Last Updated on Saturday, 22 July 2023, 17:30 by Denis Chabrol
Preparations are underway for the construction of a modern waste water treatment plant for Georgetown and bring an end to the dumping of that type of waste into the Demerara River and Atlantic sea, Minister of Housing and Water Collin Croal said Saturday.
He said the US$36 million effluent treatment plant, which would probably be constructed in Kingston, would have a capacity of 20 megaliters per day (MLD) and would collect sewage from up to Alexander Village and Kitty.
According to a strategic plan, construction of the effluent treatment facility is expected to begin in 2025.
Currently, sewage is also being discharged by tankers into the Atlantic sea and into the Demerara River at a koker at Upper Water Street and at Mud Lot nearer the mouth of the same river.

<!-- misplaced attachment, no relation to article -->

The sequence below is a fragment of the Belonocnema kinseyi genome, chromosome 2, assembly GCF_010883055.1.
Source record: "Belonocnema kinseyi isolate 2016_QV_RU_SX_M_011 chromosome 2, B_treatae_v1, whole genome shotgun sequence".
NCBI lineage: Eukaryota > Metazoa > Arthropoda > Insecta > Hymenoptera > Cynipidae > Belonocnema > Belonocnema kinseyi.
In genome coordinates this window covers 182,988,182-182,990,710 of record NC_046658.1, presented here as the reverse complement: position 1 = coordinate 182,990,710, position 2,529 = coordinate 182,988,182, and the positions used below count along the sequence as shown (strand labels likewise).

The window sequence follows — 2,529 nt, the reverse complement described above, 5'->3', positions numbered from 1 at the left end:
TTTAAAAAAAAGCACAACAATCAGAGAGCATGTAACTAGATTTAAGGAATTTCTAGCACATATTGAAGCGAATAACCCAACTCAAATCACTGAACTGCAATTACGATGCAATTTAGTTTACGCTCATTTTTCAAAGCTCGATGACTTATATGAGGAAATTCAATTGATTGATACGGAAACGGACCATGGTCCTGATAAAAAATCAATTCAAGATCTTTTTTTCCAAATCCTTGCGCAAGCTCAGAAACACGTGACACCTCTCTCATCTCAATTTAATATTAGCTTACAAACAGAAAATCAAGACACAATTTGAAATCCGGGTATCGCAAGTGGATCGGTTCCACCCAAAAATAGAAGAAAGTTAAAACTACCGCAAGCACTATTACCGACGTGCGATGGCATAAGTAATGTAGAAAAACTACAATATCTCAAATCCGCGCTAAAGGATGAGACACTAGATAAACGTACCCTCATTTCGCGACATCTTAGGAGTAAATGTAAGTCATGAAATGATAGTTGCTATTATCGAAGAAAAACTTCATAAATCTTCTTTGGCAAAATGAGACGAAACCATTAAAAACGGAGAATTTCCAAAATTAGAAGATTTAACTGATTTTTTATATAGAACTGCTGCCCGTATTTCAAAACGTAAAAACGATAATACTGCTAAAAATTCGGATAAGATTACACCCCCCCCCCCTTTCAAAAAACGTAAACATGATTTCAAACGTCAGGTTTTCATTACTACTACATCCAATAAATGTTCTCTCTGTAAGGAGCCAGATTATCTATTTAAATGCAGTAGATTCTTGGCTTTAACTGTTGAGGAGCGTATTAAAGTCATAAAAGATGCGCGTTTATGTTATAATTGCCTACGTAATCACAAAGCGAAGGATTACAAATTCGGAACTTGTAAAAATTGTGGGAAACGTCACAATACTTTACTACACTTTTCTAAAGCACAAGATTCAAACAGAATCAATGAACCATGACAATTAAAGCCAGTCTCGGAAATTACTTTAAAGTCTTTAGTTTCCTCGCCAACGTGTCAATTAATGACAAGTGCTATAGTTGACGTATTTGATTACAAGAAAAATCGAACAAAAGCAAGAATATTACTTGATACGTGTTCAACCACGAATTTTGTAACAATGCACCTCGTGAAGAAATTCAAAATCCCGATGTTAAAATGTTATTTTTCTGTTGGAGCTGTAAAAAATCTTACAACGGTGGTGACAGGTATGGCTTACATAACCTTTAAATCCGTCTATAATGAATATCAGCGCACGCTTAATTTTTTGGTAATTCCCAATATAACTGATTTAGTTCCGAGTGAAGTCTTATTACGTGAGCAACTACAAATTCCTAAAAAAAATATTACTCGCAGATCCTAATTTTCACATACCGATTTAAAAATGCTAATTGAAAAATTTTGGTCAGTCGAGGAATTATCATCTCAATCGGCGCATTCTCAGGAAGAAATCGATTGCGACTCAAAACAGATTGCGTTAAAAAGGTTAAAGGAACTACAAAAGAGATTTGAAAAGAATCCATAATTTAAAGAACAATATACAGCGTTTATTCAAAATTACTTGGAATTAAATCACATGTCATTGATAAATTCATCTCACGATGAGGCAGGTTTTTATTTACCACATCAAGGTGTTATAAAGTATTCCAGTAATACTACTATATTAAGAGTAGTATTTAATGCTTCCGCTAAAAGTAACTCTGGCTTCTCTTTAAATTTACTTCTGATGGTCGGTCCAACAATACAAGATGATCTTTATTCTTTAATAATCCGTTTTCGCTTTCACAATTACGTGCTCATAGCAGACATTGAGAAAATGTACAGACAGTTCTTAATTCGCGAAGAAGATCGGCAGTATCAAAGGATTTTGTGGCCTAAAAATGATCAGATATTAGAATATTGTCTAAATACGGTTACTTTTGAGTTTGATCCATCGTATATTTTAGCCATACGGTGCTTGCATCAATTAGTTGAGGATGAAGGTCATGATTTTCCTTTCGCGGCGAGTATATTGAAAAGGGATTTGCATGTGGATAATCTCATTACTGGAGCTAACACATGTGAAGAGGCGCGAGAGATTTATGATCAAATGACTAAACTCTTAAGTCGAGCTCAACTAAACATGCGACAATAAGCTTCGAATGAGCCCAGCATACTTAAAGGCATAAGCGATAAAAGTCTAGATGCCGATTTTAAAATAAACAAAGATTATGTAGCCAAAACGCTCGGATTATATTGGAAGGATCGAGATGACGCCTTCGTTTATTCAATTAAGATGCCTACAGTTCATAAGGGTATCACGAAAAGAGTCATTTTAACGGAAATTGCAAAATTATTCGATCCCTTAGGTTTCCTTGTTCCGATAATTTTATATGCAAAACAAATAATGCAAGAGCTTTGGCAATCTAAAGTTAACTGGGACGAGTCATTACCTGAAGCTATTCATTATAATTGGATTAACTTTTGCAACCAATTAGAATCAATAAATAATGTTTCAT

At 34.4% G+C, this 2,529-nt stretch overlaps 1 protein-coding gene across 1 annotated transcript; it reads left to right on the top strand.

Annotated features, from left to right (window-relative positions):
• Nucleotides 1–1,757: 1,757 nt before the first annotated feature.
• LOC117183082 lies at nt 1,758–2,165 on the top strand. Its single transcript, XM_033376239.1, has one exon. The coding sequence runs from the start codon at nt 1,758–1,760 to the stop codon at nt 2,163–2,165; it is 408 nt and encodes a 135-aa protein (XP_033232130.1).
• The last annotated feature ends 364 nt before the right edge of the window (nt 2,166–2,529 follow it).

Addressing a news briefing to announce that the Caribbean Water and Wastewater Association (CWWA) conference would be held in Guyana in October, 2023, the Housing and Water Minister said the new effluent plant would see Guyana complying with the 1983 Convention for the Protection and Development of the Marine Environment of the Wider Caribbean Area (known as the Cartagena Convention) and the 1999 Land-Based Protocol. “We are very close to completing negotiations for an investment programme that will see us constructing a new wastewater treatment plant,” he said. Noting that waste water was “not being done in a clean manner” , he said the new waste water treatment plant would see Guyana “meeting our commitment to our regional partners.”
Parties to the Protocol are obligated to establish legally binding effluent limitations for domestic sewage, and the convention requires participating countries to treat all domestic wastewater in their countries, so that effluent meets specified standards.